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Thoughts After Reading Saint Paul's Letters to Titus and Philemon
Paul Reveals His Moral Strength
Short Letters Long on Faith
Two of the shortest of the fifteen or more letters written by Saint Paul, the missionary to the non-Jewish world, are the ones written to Titus and Philemon. The letters were sent from Rome to their destinations on the island of Crete and the city of Colassae, both occupied by the Romans as part of their empire.
In Paul's letter to Titus, the Greek whom he'd placed in charge of the newly founded Christian church on the isle of Crete, Paul directed Titus to appoint elders as bishops for the churches in the various cities on the island.
Crete had a bad reputation among philosophers for hundreds of years. Cretans were considered liars and lazy gluttons. Mindful of this, Paul told Titus to ignore idle talkers and deceivers, especially "those of the circumcision" and not to heed any "Jewish fables."
But Saint Paul, himself a Jew, was not coming out against his own kind in any general way. He had been raised and educated as a high-ranking Pharisee and was very respectful of his family's Jewish heritage and faith, just as Jesus also showed respect for Moses and the principles of Hebrew faith for which he stood.
In warning Titus to be on guard against some people, Paul wrote, "To the pure all things are pure, but to those who are defiled and unbelieving nothing is pure...even their mind and conscience are defiled."
Paul's fatherly advice to Titus included advising him to tell the older men in the church to be temperate, and the older women to be reverent and ready to guide younger women toward respectful behavior including obedience toward their husbands.
Titus, said Paul, should advise young men to be sober-minded and should speak soundly so as to avoid any condemnation. He should show himself to be a "pattern of good works."
Wishing to preserve the good reputation of Christians, Saint Paul told Titus to remind the church members to obey all rulers and people in authority and to speak evil of no one, but instead show humility toward all.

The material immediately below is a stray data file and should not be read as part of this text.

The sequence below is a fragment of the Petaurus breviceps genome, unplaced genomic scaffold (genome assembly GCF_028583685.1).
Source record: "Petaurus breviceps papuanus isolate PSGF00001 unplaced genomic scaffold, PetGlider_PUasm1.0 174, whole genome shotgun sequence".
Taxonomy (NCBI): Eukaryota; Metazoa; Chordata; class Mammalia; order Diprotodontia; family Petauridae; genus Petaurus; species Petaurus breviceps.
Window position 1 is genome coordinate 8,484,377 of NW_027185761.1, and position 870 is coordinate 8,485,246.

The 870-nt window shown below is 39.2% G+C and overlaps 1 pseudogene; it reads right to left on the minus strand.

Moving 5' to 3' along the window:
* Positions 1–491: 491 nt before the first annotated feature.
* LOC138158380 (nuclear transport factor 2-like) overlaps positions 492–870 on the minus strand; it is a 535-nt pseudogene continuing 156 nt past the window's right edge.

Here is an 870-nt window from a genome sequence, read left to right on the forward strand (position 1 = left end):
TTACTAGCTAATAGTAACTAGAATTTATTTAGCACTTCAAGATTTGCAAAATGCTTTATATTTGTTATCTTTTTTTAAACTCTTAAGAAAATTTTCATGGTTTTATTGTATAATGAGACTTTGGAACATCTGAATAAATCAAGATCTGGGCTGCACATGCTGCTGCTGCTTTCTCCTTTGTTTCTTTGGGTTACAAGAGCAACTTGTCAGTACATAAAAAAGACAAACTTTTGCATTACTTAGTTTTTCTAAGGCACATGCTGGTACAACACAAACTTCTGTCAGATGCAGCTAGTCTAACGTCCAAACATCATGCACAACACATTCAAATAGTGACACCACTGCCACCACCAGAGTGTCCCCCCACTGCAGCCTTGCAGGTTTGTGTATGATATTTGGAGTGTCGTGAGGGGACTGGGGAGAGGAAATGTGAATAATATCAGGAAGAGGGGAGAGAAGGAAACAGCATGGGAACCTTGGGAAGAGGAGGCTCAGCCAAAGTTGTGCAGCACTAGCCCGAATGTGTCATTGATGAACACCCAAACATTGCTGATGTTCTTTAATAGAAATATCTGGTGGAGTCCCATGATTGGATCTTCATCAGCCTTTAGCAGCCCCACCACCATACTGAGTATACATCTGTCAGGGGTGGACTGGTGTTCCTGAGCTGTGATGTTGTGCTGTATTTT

Paul felt that Christians should remember that they once perhaps were foolish or malicious themselves, but that through God's mercy Jesus came to the world to renew spirits and offer mankind forgiveness and the hope for eternal life.
In one more letter, a very short one to a wealthy man named Philemon, Saint Paul told of Philemon's run-away slave Onesimus who met up with Paul in Rome.
Philemon lived in Colassae on the Mediterranean coast of Asia Minor in an area we now call Turkey. Many Colassians such as he had been converted to Christianity by Paul.
The slave Onesimus was not converted, however, until after he ran away and found Saint Paul in Rome. The letter suggests that Onesimus also might have stolen from Philemon or caused some financial problems, thus incurring a debt owed to his master.
The purpose of Paul's letter to Philemon was to ask him to take back his former slave and accept him as a fellow Christian. Onesimus was to return to Philemon with the letter, and hope that Philemon would have mercy on him and forgive his running away. Presumably he did, but we are not told much more in the Bible.
Paul promised to make Philemon whole for any damages caused by Onesimus' departure.
These examples of letters composed by Saint Paul show the strong character of a man who was trying to do good for all mankind by instilling faith in his followers. The discussions of human nature in these letters show that Paul was not naive. He knew the crafty people who could ridicule and try to destroy anything.
Over two thousand years ago people were much the same as we are today. History is full of instances with which we can identify. Paul's description of the outlook on life of pure people versus those who are cynically corrupt is contemporary.
As our world gets increasingly sophisticated there will be many to whom the story of the early beginnings of Christianity will be just collections of fables about fictitious people including Jesus and his apostles. But Christianity has endured as the leading religion of most progressive nations.